Another quote from Sondheim.
I might be giving the impression that I obsess about these diversity issues. Not usually—even if it is the case that our workplaces and the media and (this week in particular) the justice system constantly reminds us of various hierarchies and the strong will to make sure everyone knows and stays in their assigned places.
On National Shame Undergraduate Slackers Day, which at SMU we celebrate at least once a month, (if not more), I always bring up S.E. Hinton, who began working on The Outsiders while still in high school and published it during her freshman year in college. It has since become an enduring classic of young adult literature and sells on average of 500,000 copies a year. (So I want you slackers think real hard about that when you hand me your little three-paged, whiney, wrote-this-morning-while-still-drunk, not-so-thinly-disguised memoirs.)
The publishing numbers for younger readers are grim, but things have been A LOT worse. During my classroom years, you could line up the multicultural fiction on one shelf and still have room for several sets of encyclopedias. This was just before the emergence of Walter Dean Myers’ star, and if you wanted to do right in terms of reflecting the culture of the students, the pickins’ were pretty slim. In fact, the choices were two: Roll of Thunder, Hear My Cry and Sounder.
Circulating on the web today is a blog post from the children’s book publisher Lee & Low. The post documents the fact that over the past twenty years there has been no significant change in the percentage of books published for children by or about people of color. The data reported in this post were gathered by the Cooperative Children’s Book Center’s at the University of Wisconsin and can be found here: Childrens Books by and About People of Color.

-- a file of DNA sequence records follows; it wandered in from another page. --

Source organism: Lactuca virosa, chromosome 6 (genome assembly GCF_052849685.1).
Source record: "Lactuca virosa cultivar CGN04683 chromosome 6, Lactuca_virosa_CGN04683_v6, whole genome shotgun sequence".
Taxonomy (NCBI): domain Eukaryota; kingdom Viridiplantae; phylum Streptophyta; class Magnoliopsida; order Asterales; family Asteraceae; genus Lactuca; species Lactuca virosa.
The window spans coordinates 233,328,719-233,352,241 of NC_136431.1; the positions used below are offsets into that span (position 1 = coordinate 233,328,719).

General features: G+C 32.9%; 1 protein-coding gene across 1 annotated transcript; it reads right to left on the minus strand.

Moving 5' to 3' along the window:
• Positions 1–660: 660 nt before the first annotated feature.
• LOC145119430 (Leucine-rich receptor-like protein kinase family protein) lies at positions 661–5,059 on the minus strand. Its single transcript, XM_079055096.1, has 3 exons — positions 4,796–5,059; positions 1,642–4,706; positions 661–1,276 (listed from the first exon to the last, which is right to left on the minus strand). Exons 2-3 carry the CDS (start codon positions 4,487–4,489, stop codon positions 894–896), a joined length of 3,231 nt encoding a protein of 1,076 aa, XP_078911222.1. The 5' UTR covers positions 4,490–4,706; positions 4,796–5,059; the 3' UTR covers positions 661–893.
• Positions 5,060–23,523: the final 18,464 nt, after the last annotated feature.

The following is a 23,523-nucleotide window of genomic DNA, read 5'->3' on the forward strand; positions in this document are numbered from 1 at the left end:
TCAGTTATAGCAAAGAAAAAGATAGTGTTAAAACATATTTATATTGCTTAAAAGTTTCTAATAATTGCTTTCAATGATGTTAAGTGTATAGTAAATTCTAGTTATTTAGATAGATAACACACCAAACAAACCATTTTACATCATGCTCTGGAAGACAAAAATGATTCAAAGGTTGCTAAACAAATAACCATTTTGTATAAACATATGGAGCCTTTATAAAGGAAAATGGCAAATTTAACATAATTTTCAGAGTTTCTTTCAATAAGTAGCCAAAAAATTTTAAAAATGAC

Lunch in Poulsbo with Irene yesterday, and as we discussed the pub date for A Star in the Face of the Sky, at which point it occurred to me that I had completely forgotten my intention to consider hiring a publicist. This speaks to both my busy-ness, as well as my lack of attention to business. And also to the fact that thinking about business makes me have to think about the way that books are marketed, which makes me think about how book are placed in identity boxes—which I wrote about here—and then, in line with the current thread, makes me think about boxes in general, specifically the ones writers get dumped into. Let’s talk about the race box. The walls look like this:
This week’s celebrity chef kerfuffle reminds me of the best definition of bigotry I ever heard: Racism is when someone reminds you that you’re black so that they can be white. Poor Paula: life would have been so much more…genteel, if certain persons knew their place.
Like most creative writing teachers I try to be both non-prescriptive and as neutral about content. Students can and should and do write about the topics of their choice—which further complicates the question of the diversity of our casts of characters. I know someone who was shamed into diversifying the cast of a novel, and, trust me, that didn’t turn out well. Neither does it minimize my fascination with our pervasive literary monoculture.